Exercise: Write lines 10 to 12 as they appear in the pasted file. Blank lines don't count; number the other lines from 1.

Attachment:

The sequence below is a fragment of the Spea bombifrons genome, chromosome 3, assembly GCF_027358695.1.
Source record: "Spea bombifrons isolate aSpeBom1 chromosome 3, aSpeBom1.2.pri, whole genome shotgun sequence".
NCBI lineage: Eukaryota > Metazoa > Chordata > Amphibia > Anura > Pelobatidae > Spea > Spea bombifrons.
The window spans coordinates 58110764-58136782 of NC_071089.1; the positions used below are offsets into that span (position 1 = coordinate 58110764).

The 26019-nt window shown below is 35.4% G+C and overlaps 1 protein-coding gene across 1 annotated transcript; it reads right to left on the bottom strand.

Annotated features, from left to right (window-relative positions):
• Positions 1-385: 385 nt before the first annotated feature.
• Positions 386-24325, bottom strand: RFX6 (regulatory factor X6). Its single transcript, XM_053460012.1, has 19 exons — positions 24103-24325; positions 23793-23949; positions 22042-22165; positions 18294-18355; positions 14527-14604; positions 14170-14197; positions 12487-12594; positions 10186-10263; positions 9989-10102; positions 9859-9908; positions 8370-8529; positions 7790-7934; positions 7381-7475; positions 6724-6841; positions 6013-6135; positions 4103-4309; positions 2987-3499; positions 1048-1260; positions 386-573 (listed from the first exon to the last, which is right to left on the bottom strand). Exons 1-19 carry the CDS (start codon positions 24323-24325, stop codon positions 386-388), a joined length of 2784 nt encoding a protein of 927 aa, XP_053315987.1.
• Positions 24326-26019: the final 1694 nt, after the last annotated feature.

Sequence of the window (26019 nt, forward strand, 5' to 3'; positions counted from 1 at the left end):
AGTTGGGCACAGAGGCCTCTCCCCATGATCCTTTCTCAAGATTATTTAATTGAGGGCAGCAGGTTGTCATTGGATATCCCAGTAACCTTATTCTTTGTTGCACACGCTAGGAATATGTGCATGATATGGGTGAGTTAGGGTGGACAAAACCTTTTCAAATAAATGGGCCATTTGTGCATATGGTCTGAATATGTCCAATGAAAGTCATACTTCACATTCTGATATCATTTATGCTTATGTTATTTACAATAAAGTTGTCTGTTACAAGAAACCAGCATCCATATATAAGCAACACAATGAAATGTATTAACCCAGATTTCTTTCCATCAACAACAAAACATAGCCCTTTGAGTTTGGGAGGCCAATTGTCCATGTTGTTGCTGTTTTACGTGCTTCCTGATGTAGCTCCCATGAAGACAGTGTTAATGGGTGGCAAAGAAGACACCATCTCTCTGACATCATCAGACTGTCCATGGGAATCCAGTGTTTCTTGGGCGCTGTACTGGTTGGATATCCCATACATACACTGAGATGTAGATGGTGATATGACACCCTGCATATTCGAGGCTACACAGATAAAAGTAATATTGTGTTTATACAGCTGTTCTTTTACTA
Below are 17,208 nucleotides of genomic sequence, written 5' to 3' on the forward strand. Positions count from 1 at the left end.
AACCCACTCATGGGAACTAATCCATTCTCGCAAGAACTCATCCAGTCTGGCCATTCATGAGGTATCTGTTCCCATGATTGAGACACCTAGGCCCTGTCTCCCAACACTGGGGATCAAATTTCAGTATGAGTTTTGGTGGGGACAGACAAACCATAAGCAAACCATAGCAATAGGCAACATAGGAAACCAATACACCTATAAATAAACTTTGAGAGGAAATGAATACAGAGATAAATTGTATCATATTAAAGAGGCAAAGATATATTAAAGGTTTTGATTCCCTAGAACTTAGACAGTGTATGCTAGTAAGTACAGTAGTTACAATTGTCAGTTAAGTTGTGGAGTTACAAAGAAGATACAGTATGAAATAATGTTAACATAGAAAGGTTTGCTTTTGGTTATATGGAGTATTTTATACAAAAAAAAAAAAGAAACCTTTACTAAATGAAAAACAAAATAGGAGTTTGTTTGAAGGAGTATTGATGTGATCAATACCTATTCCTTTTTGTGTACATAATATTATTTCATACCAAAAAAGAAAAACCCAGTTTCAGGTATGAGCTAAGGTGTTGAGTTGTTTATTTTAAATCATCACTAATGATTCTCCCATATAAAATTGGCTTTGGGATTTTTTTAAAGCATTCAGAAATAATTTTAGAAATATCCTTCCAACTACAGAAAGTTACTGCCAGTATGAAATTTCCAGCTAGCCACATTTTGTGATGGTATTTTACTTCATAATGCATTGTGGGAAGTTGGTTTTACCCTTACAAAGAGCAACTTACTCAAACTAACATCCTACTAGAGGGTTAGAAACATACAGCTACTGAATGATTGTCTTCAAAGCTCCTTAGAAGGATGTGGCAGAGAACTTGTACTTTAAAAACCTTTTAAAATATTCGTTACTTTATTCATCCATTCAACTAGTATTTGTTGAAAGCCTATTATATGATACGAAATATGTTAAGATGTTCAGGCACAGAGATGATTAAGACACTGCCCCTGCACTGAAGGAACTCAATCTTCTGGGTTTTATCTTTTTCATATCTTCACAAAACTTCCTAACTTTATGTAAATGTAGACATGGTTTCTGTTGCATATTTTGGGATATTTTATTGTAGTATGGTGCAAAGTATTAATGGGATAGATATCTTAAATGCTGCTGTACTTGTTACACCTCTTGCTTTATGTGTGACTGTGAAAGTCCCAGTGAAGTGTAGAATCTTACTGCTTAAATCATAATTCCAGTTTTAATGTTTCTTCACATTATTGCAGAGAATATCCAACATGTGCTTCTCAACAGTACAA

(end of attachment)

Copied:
Sequence of the window (26019 nt, forward strand, 5' to 3'; positions counted from 1 at the left end):
AGTTGGGCACAGAGGCCTCTCCCCATGATCCTTTCTCAAGATTATTTAATTGAGGGCAGCAGGTTGTCATTGGATATCCCAGTAACCTTATTCTTTGTTGCACACGCTAGGAATATGTGCATGATATGGGTGAGTTAGGGTGGACAAAACCTTTTCAAATAAATGGGCCATTTGTGCATATGGTCTGAATATGTCCAATGAAAGTCATACTTCACATTCTGATATCATTTATGCTTATGTTATTTACAATAAAGTTGTCTGTTACAAGAAACCAGCATCCATATATAAGCAACACAATGAAATGTATTAACCCAGATTTCTTTCCATCAACAACAAAACATAGCCCTTTGAGTTTGGGAGGCCAATTGTCCATGTTGTTGCTGTTTTACGTGCTTCCTGATGTAGCTCCCATGAAGACAGTGTTAATGGGTGGCAAAGAAGACACCATCTCTCTGACATCATCAGACTGTCCATGGGAATCCAGTGTTTCTTGGGCGCTGTACTGGTTGGATATCCCATACATACACTGAGATGTAGATGGTGATATGACACCCTGCATATTCGAGGCTACACAGATAAAAGTAATATTGTGTTTATACAGCTGTTCTTTTACTA
Below are 17,208 nucleotides of genomic sequence, written 5' to 3' on the forward strand. Positions count from 1 at the left end.